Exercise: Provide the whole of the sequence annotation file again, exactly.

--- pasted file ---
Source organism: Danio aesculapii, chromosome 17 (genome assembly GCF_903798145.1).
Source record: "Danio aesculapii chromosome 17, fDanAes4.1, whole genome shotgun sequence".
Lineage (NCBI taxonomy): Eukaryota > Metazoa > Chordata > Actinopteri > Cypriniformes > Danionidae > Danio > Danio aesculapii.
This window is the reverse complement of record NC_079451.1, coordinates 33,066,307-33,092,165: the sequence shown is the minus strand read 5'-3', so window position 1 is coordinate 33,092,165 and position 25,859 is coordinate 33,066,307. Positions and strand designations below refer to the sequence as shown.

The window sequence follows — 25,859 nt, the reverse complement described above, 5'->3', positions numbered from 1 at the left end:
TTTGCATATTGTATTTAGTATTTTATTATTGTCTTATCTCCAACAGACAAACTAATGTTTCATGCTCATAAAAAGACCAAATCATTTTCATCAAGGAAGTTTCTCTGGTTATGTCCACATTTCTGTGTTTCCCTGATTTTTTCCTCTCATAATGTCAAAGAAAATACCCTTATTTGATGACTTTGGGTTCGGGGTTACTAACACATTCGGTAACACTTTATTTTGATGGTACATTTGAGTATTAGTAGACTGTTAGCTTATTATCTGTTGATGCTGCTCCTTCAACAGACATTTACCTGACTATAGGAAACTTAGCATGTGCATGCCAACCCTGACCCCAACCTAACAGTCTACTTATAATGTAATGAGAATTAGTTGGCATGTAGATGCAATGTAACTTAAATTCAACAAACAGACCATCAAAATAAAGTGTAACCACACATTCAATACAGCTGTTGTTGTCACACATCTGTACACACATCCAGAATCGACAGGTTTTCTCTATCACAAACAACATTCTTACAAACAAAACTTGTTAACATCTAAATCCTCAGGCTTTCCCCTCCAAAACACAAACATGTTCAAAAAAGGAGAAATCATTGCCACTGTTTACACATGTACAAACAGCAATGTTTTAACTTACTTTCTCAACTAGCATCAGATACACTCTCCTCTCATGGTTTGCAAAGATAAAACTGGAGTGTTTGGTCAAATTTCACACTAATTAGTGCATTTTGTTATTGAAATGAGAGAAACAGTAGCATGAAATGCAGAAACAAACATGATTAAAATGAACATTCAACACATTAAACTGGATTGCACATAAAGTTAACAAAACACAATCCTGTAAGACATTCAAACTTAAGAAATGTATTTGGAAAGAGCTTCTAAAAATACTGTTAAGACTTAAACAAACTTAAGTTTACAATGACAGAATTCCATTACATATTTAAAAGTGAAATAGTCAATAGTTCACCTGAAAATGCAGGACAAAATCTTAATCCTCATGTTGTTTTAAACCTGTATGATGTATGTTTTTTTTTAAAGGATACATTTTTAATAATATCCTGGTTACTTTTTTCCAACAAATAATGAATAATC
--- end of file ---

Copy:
Source organism: Danio aesculapii, chromosome 17 (genome assembly GCF_903798145.1).
Source record: "Danio aesculapii chromosome 17, fDanAes4.1, whole genome shotgun sequence".
Lineage (NCBI taxonomy): Eukaryota > Metazoa > Chordata > Actinopteri > Cypriniformes > Danionidae > Danio > Danio aesculapii.
This window is the reverse complement of record NC_079451.1, coordinates 33,066,307-33,092,165: the sequence shown is the minus strand read 5'-3', so window position 1 is coordinate 33,092,165 and position 25,859 is coordinate 33,066,307. Positions and strand designations below refer to the sequence as shown.

The window sequence follows — 25,859 nt, the reverse complement described above, 5'->3', positions numbered from 1 at the left end:
TTTGCATATTGTATTTAGTATTTTATTATTGTCTTATCTCCAACAGACAAACTAATGTTTCATGCTCATAAAAAGACCAAATCATTTTCATCAAGGAAGTTTCTCTGGTTATGTCCACATTTCTGTGTTTCCCTGATTTTTTCCTCTCATAATGTCAAAGAAAATACCCTTATTTGATGACTTTGGGTTCGGGGTTACTAACACATTCGGTAACACTTTATTTTGATGGTACATTTGAGTATTAGTAGACTGTTAGCTTATTATCTGTTGATGCTGCTCCTTCAACAGACATTTACCTGACTATAGGAAACTTAGCATGTGCATGCCAACCCTGACCCCAACCTAACAGTCTACTTATAATGTAATGAGAATTAGTTGGCATGTAGATGCAATGTAACTTAAATTCAACAAACAGACCATCAAAATAAAGTGTAACCACACATTCAATACAGCTGTTGTTGTCACACATCTGTACACACATCCAGAATCGACAGGTTTTCTCTATCACAAACAACATTCTTACAAACAAAACTTGTTAACATCTAAATCCTCAGGCTTTCCCCTCCAAAACACAAACATGTTCAAAAAAGGAGAAATCATTGCCACTGTTTACACATGTACAAACAGCAATGTTTTAACTTACTTTCTCAACTAGCATCAGATACACTCTCCTCTCATGGTTTGCAAAGATAAAACTGGAGTGTTTGGTCAAATTTCACACTAATTAGTGCATTTTGTTATTGAAATGAGAGAAACAGTAGCATGAAATGCAGAAACAAACATGATTAAAATGAACATTCAACACATTAAACTGGATTGCACATAAAGTTAACAAAACACAATCCTGTAAGACATTCAAACTTAAGAAATGTATTTGGAAAGAGCTTCTAAAAATACTGTTAAGACTTAAACAAACTTAAGTTTACAATGACAGAATTCCATTACATATTTAAAAGTGAAATAGTCAATAGTTCACCTGAAAATGCAGGACAAAATCTTAATCCTCATGTTGTTTTAAACCTGTATGATGTATGTTTTTTTTTAAAGGATACATTTTTAATAATATCCTGGTTACTTTTTTCCAACAAATAATGAATAATC